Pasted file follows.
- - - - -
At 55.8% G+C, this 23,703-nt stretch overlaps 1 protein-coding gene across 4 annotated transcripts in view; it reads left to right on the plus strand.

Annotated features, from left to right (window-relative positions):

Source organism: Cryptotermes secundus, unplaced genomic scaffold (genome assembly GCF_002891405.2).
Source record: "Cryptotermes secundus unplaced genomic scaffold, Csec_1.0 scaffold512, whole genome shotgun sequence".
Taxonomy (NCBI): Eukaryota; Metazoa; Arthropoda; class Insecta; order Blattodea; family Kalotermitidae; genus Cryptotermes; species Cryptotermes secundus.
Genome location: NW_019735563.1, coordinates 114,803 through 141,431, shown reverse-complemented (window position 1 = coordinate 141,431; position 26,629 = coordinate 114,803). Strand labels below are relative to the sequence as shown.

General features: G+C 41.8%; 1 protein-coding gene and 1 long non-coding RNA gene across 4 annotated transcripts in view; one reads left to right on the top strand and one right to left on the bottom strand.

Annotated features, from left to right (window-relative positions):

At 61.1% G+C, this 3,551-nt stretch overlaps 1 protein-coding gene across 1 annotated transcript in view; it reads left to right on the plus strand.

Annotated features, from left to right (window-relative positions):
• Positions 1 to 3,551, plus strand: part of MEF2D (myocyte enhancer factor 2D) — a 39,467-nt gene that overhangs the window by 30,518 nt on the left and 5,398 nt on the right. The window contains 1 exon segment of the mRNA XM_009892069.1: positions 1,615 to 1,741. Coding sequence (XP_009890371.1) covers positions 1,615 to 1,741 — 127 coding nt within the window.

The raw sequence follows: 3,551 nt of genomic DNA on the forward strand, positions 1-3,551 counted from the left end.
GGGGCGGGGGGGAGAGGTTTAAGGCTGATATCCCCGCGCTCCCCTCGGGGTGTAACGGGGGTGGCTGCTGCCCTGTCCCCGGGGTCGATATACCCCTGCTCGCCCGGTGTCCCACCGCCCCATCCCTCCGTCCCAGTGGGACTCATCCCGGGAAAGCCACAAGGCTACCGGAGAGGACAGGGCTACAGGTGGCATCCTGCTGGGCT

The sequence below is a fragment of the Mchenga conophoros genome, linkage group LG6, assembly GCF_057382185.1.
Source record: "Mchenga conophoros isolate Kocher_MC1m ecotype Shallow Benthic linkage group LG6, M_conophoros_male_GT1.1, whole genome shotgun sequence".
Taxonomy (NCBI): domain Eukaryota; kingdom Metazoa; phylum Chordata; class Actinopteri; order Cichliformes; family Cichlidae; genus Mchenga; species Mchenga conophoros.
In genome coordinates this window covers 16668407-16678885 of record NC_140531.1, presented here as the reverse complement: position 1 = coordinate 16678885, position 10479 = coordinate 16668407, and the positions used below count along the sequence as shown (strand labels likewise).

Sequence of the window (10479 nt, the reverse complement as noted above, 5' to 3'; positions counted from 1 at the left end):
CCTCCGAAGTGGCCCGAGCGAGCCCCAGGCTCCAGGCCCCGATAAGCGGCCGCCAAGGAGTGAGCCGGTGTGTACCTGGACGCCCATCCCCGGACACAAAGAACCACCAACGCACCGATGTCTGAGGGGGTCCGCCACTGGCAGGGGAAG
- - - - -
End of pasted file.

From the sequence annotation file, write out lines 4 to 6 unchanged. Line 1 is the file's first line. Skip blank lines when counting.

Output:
Source record: "Cryptotermes secundus unplaced genomic scaffold, Csec_1.0 scaffold512, whole genome shotgun sequence".
Taxonomy (NCBI): Eukaryota; Metazoa; Arthropoda; class Insecta; order Blattodea; family Kalotermitidae; genus Cryptotermes; species Cryptotermes secundus.
Genome location: NW_019735563.1, coordinates 114,803 through 141,431, shown reverse-complemented (window position 1 = coordinate 141,431; position 26,629 = coordinate 114,803). Strand labels below are relative to the sequence as shown.